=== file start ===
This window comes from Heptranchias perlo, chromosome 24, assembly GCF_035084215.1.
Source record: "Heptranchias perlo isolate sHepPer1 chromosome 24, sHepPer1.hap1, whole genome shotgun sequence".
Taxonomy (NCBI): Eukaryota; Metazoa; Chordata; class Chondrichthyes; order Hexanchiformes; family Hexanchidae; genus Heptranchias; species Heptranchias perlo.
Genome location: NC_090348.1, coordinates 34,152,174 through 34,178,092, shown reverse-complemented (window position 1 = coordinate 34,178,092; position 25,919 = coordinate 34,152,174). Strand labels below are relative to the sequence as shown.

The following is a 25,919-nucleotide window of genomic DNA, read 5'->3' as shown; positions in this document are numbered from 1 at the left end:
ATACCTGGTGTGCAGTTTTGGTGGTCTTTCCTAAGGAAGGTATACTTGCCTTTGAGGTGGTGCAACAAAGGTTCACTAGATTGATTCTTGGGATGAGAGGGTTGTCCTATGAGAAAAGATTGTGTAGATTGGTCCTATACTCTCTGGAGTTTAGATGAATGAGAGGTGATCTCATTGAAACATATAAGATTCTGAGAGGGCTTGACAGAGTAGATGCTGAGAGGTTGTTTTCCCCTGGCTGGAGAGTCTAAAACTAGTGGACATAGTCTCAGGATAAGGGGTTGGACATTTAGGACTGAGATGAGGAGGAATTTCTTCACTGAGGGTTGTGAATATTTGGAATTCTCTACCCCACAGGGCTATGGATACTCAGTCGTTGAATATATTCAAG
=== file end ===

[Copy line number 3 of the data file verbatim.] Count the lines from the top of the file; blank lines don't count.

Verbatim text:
Taxonomy (NCBI): Eukaryota; Metazoa; Chordata; class Chondrichthyes; order Hexanchiformes; family Hexanchidae; genus Heptranchias; species Heptranchias perlo.